I was watching Meet the Press on Sunday and I was struck by how much emphasis that certain journalists were putting on Palin's role as a mother. Specifically, DAvid Gregory, NBC's chief White House correspondent told the panel, "This is a woman who's got five children and is the governor of Alaska. I think she's figured out the work-life balance that a lot of women struggle with....She went into labor and got on an airplane to go back to Alaska. That's pretty cool. "
I did one of those double takes you see in cartoons.
First-- not "pretty cool." That's what I would call extremely, extremely stupid. What person in their right mind who thinks they're in labor and has a hospital nearby chooses to board a plane for a long flight to Alaska? Especially if this is your 5th child. Not cool-- stupid. Very, very stupid. It shows a complete lack of judgment about the safety of herself and her child--a child she already knew had medical complications. You're not supposed to fly your third trimester-- airlines won't let you on the plane without a doctor's note. You're definitely not supposed to get on a plane when you are in LABOR.
Her lack of judgment aside, though, Gregory's analysis is a lot like much of the statements I'm hearing about Palin right now. The one woman on The View this morning actually said that her being a mother of 5 was the only preparation she needed to run the country. It's very, very surreal to me.
Because here are the facts--in this country, at this moment, having a child--in most occupations--does not mean you get a promotion. It means that you are seen as a liability. I know this personally. I know that I need to keep any pictures or mentions of my little guy off of my web pages and out of interviews because, at least in my line of work, having a kid might cost me a job. In my line of work, where jobs are hard to come by, having a kid might send the wrong message--that I'm not serious about my work, that I won't be a productive part of the department, that I'll want to someday stop the tenure clock, that there are a lot of other candidates out there with similar qualifications who are more "stable" in terms of productivity.
It's not just my occupation that puts mothers at risk. The statistics don't lie. Women with children make even less than men than women without children do.
So I'm torn. Because part of me loves that finally the general consensus is that a working mother can be better suited for a job-- smarter, tougher, harder working. That her ability to balance work and family can be an asset rather than a liability. But I also know that rhetoric can be very, very empty.
News services can't exactly question her ability to perform her duties because she's a mommy. It's not PC. Sexism is bad.
But just because the media seems to be portraying working moms as the country's answer to everything doesn't mean that it changes the reality of working mothers.
Enter the mommy wars. It's already starting, as evidenced by this NY Times Article about mothers' reactions to Palin's candidacy. On one hand, mothers identify with her and admire her. On the other, mothers are speaking up and out about her decisions and the way she balances work and family.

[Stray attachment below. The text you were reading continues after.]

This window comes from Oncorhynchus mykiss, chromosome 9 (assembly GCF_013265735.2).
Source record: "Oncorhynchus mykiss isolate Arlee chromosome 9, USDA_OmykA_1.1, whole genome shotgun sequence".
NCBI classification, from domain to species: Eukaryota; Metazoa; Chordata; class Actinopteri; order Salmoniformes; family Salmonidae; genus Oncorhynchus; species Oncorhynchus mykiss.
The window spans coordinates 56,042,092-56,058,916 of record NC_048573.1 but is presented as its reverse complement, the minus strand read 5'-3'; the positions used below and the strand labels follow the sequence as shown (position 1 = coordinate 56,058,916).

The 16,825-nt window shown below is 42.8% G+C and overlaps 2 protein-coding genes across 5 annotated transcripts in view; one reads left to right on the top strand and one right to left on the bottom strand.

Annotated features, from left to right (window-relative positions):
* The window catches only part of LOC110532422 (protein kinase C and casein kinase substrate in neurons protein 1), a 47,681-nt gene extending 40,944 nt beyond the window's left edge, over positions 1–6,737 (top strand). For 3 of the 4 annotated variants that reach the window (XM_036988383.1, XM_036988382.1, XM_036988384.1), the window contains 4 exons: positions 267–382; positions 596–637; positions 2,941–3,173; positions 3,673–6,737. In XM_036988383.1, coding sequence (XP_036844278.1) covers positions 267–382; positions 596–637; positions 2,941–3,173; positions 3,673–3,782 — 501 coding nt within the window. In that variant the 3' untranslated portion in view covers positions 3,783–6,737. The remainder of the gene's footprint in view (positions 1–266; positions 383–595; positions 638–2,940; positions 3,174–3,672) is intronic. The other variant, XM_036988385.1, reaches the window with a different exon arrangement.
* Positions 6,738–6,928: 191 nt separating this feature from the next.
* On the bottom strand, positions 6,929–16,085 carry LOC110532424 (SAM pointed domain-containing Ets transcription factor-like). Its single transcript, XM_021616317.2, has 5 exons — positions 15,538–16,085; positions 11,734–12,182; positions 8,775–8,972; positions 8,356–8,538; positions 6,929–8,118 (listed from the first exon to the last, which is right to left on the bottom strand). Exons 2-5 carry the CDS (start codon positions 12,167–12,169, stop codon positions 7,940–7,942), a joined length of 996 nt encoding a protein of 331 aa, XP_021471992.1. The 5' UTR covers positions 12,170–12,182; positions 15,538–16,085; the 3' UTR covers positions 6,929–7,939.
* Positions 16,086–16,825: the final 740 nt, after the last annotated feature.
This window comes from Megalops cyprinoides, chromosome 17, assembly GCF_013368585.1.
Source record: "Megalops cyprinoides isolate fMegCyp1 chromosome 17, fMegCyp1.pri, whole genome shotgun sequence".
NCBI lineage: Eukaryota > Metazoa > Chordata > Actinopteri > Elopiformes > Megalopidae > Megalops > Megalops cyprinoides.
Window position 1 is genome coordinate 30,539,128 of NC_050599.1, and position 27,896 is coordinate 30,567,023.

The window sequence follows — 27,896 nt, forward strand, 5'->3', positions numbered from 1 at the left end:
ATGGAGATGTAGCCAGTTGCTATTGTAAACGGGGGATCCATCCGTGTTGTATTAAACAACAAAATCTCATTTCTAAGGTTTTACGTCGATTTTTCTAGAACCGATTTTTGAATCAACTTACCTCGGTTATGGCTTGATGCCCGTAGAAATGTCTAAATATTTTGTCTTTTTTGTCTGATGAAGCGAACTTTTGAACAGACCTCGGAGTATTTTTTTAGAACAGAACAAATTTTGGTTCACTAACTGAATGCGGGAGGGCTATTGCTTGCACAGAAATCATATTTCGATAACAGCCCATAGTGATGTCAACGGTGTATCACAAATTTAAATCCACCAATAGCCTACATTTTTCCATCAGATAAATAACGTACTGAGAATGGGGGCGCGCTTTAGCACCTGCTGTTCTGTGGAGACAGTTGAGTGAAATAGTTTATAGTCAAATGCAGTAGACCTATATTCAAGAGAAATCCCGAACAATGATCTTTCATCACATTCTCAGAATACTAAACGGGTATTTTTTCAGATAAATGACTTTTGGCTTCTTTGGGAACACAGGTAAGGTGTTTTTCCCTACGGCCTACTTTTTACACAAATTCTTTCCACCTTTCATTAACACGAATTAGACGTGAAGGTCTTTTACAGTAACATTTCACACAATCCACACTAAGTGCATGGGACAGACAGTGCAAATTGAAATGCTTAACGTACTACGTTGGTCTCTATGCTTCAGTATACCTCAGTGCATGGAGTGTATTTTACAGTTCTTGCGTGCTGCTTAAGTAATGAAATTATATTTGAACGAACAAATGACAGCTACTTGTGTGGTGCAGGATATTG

I had many of the same reactions. Because the truth is that balancing work and family means making sacrifices. It has to. There are not enough hours in the day to be the kind of full-time mothers that women could be in the 1950s and the kind of full-time careerists that men have always been able to be. Maybe there is a superwoman out there that can do it all and never flinch. From my own experience, I doubt it.
I do good work-- I know I do. But I also know I could have graduated a year ago if I hadn't had my son. I also know that I don't--not can't, but won't--work as much as some of my peers because 3:30-8:30 every day and all weekend is family time. Period. I also know that I'm missing something by bundling my little guy off to daycare everyday. That someone else has a knowledge of his secret life that I do not. I only see the evidence of it later--things he says and does that I know I didn't teach him.
I'm not saying that Palin can't do it. I'm not saying that I don't want her to be able to do it (balance work and family, that is, not get into the White House). I'll be honest- I have serious, serious doubts. At only 4 months after delivery, she's still at risk for post pardum. With a child with special needs and a teenage daughter who is also expecting, one would thing that she'd want to be there for them first. Those are her choices- fine. But it disturbs me that one woman's political rise has suddenly made millions of other women's daily struggles seem eviscerated. As though they don't even exist.
I think that's the real reason the mommy wars are beginning. This Cinderella story is just that--a story. It may be Palin's reality, but the reality for women across this country is that it does matter if you have a child, but not in the way that journalists and the political analysts are spinning it.
Trust me on this one. Not a single person is going to be impressed if I tell them that my dissertation was completed with a two-year-old in the background. It's not a job qualification for anything else--why should it be for the Vice-Presidency?
Or maybe it should be a qualification, but I don't think that a single woman's rise is going to do a single thing for the rest of us.